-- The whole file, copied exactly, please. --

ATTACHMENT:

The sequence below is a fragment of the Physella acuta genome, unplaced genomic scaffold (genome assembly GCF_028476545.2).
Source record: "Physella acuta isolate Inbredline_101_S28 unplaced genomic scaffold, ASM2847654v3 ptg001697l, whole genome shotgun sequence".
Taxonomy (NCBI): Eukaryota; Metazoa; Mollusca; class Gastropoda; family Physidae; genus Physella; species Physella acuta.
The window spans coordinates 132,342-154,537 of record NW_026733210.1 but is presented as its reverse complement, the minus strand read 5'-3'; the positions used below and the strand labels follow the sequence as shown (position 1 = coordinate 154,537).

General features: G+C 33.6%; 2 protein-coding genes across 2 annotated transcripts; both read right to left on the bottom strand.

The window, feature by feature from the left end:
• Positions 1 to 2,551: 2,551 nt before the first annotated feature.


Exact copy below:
The sequence below is a fragment of the Physella acuta genome, unplaced genomic scaffold (genome assembly GCF_028476545.2).
Source record: "Physella acuta isolate Inbredline_101_S28 unplaced genomic scaffold, ASM2847654v3 ptg001697l, whole genome shotgun sequence".
Taxonomy (NCBI): Eukaryota; Metazoa; Mollusca; class Gastropoda; family Physidae; genus Physella; species Physella acuta.
The window spans coordinates 132,342-154,537 of record NW_026733210.1 but is presented as its reverse complement, the minus strand read 5'-3'; the positions used below and the strand labels follow the sequence as shown (position 1 = coordinate 154,537).

General features: G+C 33.6%; 2 protein-coding genes across 2 annotated transcripts; both read right to left on the bottom strand.

The window, feature by feature from the left end:
• Positions 1 to 2,551: 2,551 nt before the first annotated feature.